Friday, June 26, 2009

For Gail

I probably won't be able to speak at her memorial service. But she was important and she was exceptional and she deserves to be remembered.

My ex-sister-in-law, Gail, died last Sunday. She was only 52. I don't know the official cause of death, but I can guess it was due to complications of her demons.

Actually, Gail and I had a bit of a tempestuous relationship. She didn't have children of her own. She adored my kids and was pretty opinionated about how they should be raised and cared for. Unsurprisingly, this caused a bit of friction between us.

For the most part though, I loved her. And I admired her.

She was bubbly and energetic and was the very definition of verve. She was never intimidated by a career challenge--she dove straight in and made the best of any situation.

Gail also loved to entertain and was a fantastic hostess. But the way she influenced my life the most was through her proclivity to celebrate her birthday with panache!

Gail didn't mind aging. And she didn't subscribe to the martyr theory of birthdays (I'm sure you all know people who do the martyr thing, "Oh, it's no big deal--it's just another day . . . ")

Gail celebrated much and with relish. But it wasn't all about her--she used her birthday parties as a platform to celebrate family and friends and especially to glorify the largesse of a brand new, freshly ripened year just waiting to be plucked and savored.

Her death was a long time coming. And the last several years of her life could not have been anything like enjoyable or comfortable. She's at peace now.

Godspeed, Gail. And when we meet again I'll look forward to hearing your familiar old words, "How ya doin? Can I get you something to drink?

Thursday, June 11, 2009

apples and oranges

The Girl Pharmacist* got a phone call from her 11-year-old son after school on Wednesday. He was very excited to tell his mom that according to the results of some standardized testing he'd endured, his reading level is that of a 9th grader, while his math skills were at the 12th grade level.

Not bad for an 11 year old.

The Girl Pharmacist was, understandably, pleased (though not surprised : ) at the news. And a little part of me whimpered.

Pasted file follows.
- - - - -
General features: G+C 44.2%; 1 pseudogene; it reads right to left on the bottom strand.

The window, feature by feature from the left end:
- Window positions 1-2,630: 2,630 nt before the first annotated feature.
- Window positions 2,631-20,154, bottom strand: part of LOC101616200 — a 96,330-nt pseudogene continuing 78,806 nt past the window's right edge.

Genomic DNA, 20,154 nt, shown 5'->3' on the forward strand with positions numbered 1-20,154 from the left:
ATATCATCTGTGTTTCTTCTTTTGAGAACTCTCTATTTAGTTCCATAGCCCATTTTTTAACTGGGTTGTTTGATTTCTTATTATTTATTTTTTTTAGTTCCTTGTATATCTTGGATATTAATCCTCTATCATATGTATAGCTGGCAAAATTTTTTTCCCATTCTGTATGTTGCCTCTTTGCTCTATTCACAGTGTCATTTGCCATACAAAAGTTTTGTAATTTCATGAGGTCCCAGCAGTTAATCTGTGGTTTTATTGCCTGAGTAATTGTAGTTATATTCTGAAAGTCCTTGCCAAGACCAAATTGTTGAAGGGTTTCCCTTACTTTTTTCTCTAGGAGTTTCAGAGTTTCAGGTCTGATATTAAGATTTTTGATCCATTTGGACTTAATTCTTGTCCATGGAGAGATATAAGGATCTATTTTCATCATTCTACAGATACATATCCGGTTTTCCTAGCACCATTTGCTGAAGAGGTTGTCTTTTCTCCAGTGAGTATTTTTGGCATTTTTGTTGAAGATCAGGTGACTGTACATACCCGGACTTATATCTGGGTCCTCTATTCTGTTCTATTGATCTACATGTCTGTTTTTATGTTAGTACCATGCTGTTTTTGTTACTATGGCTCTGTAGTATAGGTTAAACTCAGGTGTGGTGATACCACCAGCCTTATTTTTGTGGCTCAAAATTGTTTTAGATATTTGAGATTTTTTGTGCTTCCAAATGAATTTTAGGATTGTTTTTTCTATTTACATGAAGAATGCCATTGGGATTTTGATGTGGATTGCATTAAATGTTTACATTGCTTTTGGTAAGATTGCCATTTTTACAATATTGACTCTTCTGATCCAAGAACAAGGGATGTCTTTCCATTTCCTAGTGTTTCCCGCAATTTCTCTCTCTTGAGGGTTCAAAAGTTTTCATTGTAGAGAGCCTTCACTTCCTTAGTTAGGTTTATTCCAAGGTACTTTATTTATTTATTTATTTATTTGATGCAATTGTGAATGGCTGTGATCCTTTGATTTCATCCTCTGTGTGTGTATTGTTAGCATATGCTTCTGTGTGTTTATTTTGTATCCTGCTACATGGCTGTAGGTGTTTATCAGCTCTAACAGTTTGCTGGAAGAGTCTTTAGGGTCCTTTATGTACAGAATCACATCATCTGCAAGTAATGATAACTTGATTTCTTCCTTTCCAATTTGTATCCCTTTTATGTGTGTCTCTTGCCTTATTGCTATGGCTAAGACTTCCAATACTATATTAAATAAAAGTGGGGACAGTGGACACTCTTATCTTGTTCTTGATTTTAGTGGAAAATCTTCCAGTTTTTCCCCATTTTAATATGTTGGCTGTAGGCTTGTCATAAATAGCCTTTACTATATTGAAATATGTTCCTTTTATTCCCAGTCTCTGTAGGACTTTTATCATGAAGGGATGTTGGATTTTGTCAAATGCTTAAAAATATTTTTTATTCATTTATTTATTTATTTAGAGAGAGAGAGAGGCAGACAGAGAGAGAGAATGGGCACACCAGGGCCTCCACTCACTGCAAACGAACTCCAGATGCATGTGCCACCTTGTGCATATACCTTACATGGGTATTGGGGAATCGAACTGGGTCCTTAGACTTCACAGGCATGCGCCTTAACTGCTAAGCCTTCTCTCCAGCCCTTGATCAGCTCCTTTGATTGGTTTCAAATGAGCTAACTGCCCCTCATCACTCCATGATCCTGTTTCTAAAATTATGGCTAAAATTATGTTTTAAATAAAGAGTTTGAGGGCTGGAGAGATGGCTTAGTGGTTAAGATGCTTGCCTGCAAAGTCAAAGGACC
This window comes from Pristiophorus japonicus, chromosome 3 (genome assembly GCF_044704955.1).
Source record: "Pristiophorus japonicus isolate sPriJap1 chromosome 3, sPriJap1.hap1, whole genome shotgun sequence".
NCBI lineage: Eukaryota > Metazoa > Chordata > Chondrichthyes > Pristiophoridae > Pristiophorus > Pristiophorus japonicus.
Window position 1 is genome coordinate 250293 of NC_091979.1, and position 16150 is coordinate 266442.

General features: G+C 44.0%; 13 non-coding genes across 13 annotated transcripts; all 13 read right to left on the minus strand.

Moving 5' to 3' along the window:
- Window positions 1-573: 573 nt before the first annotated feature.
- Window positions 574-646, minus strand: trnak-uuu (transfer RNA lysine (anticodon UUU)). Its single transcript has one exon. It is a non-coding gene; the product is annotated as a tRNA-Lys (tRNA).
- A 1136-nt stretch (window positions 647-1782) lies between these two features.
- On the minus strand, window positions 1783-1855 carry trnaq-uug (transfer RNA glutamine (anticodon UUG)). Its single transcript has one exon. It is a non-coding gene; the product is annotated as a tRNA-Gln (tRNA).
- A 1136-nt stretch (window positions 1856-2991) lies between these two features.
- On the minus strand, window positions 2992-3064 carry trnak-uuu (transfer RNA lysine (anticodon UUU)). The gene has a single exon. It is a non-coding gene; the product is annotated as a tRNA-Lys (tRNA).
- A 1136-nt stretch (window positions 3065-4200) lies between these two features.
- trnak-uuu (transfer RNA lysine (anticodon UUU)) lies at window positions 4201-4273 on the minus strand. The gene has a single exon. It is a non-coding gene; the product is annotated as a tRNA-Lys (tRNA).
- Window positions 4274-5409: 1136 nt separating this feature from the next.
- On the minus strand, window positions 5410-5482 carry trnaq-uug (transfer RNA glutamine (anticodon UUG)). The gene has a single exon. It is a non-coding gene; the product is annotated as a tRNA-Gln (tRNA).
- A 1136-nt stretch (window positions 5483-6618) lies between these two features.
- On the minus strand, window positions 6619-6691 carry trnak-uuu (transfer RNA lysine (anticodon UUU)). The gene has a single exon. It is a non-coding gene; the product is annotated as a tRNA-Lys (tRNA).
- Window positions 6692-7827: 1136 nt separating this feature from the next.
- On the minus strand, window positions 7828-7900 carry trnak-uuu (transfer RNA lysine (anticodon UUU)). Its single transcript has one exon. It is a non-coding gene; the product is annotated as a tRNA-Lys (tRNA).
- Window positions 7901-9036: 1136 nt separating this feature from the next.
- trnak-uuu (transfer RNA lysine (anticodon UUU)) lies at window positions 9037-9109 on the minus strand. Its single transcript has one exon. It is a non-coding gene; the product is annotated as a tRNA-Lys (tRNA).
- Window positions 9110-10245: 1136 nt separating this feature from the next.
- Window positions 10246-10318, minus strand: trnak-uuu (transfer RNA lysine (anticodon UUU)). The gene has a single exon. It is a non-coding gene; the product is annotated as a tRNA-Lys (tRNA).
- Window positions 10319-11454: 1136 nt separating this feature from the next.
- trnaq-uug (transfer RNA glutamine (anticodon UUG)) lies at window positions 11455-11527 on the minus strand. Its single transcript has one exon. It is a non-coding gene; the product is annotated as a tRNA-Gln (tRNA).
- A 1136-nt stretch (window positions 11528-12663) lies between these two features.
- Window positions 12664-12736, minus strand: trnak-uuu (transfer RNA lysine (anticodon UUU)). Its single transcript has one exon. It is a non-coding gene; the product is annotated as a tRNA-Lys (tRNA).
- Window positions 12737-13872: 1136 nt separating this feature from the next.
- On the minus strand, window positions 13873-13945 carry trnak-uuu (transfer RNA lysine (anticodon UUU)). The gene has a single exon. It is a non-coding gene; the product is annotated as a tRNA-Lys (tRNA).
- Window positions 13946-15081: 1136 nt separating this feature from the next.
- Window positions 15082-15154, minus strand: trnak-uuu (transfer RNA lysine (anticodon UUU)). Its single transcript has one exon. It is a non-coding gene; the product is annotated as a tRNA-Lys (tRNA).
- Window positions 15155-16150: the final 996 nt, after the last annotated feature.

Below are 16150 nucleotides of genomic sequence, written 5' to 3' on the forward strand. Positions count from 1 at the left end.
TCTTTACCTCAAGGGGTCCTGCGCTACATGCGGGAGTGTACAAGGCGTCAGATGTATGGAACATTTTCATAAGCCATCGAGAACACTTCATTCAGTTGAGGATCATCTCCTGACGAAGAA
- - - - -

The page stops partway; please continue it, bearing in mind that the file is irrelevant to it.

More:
My Youngest does not have testable skills. Youngest is a great kid, but scholastic, he is not.

Youngest, like his father, has common sense. And a fairly good work ethic. He's got a big heart. He loves women, respects his mother (well, you know . . . mostly . . . ) Also, like his father, Youngest is mechanically minded--he's been fixing the neighbor kids' toys and bicycles since he was 7.

He's the kind of kid who doesn't like other people to feel uncomfortable or embarrassed and will do what he can to put a person at ease. He's a natural with small children and is our go-to man when it comes to babysitting our extremely exuberant step-grandson.

I don't know what it is about his personality that makes him such a draw, but for some reason, with several different groups of friends, he is like the egg in a recipe--he is the ingredient that binds everyone together.

Four or five years ago, Youngest was away camping with his grandparents for two weeks. The neighborhood kids missed him so much that near the end of his absence a bunch of them were sitting in the lawn--and I am not exaggerating--chanting his name, "Youngest, Youngest, Youngest . . . "

Yesterday, he was with his dad running some errands. I noticed two of his friends sitting on the grass near our driveway. "What's up, guys?" I asked. "Oh, we're just waiting for Youngest to get home," they told me. It was the 13-year-old-boy-trying-to-maintain-some-semblance-of-cool version of chanting my son's name.

Don't get me wrong--my boy is by no means perfect. I'm sure the moms of a few of his friends could tell me things about him that I'd rather not hear : ) And, of course, we do have our bad days. Today, in fact, was one of them. Today, was just so darn much fun with my darling little Youngest that my facebook status reads, "Free to good home: 13 year old boy. Knows everything. We'll deliver."

He'll never test well. He'll never call me at work to tell me he scored light years above his age level. But as far as the intangibles? He excels. He has qualities that make him a good, decent person and which will make him a good husband and father some day.

All said and done, he is a boy I am proud of.






*Note to the Girl Pharmacist: Should you ever happen to read this, it's important to me that you know I am in no way disrepecting your son--I think he's wonderful : )